After a year of cancellations I am only too thrilled at the prospect of a government-sanctioned holiday, albeit an outdoor one.
Of course, dining al fresco in early April is always going to be a gamble. Apart from the obvious practical steps (advise guests to dress warmly, come up with a rain plan), a menu that takes into account the limitations of outdoor dining will set you up for success.
An Italian Easter Feast
Marinated Fire-Roasted Peppers
Chunks of Parmesan
Breadsticks with Homemade Pesto
Truffled Mushroom Crostini
Olives & Artichokes
Italian Lamb Stew
Chocolate Fondant with Chocolate Ice Cream
My principal consideration is the issue of keeping stuff warm: a freezing cold plate of food (that was meant to be warm in the first place) is a major let-down. The obvious solution is to serve something that is cold to begin with, thereby eliminating any risk of the elements destroying all your hard work. Antipasti is the perfect choice, allowing a slow, casual start to a delicious meal.
While I will happily contemplate one cold course, I can’t quite get on board with an entirely cold meal, particularly in early April. A bowl of warming lamb stew will stay hot satisfactorily long enough, particularly if served in pre-warmed bowls.
And well, the chocolate fondant just won’t be around long enough to get cold.
Logistics dealt with, it’s time to make it really special.
Just because you’re aiming for a casual atmosphere, it doesn’t mean you can dig out your paper plates. Fine china, cloth napkins and some table décor make the meal feel festive and special, rather than being defeated by one compromise after the next due to the logistical limitations. I like formal china, cutlery and glasses, and the contrast of rustic white linens and a simple potted spring flower to bring balance and harmony with the outdoor setting.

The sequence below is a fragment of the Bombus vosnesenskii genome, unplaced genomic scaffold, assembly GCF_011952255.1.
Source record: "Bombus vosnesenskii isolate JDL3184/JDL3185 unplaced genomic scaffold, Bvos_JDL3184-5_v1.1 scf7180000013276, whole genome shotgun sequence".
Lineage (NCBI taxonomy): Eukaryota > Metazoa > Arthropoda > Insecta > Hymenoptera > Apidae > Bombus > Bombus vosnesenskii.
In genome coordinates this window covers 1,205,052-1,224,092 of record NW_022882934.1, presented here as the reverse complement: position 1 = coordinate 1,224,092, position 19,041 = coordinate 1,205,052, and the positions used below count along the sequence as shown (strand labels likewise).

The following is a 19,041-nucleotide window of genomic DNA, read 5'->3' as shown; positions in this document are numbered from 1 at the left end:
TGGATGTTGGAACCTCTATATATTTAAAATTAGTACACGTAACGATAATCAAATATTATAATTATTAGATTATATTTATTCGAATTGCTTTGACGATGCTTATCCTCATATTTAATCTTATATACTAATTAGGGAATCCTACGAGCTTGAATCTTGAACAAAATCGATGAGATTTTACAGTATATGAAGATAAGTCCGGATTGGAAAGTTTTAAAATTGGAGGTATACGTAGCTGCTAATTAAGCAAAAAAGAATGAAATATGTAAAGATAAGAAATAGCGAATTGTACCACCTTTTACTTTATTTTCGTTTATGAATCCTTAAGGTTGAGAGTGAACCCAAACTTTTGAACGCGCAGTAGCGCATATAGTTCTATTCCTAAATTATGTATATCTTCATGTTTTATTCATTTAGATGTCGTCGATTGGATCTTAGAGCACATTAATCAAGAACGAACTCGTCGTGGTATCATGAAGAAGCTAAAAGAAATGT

A potted hyacinth and chocolate mini eggs in egg cups were my decorations of choice, helped considerably by a garden full of florals.
For a relaxed but exciting start to any party, big or small, you can’t beat a well-curated grazing board. I love the shared experience of a big board of nibbles, and it doesn’t have to be complicated or expensive.
Of this selection, truffled mushroom crostini is the more substantial offering, backed up by jarred flame-roasted peppers marinated with lemon, parsley and olive oil, some good quality artichoke hearts and olives (pits in, always), thick shavings of parmesan (the slicing side of a box grater does this really well), good quality breadsticks and homemade pesto. A good quality jarred pesto is completely fine, but if you’re in the mood to make your own you will be greatly rewarded.
For me at Easter, it has to be lamb. The lamb stew that follows is an adapted version of my Italian beef stew, using diced lamb shoulder. Pancetta omitted, white wine swapped for red, and fat necessarily drained after the browning stage. Otherwise, the recipe holds really well, and with a bit of fresh parsley on top it’s just about perfect. The stew needs nothing more than a slice of rosemary focaccia – make it or buy it.
Finally, it’s not Easter without chocolate.
Chocolate fondant, otherwise known as chocolate molten / lava cakes, are easily scaled down for a small party (I can’t bear the thought of being left with 3/4 of a cake). These are beyond delicious, and since I was served one of these in Tuscany by an Italian family, I feel perfectly happy including these in an Italian-themed feast. Authentic enough for me.
Finish with a scoop of chocolate ice cream (pictured), vanilla ice cream, a dollop of whipped cream, or nothing at all.
A bottle or two of Chianti and a good weather report are the only remaining essentials.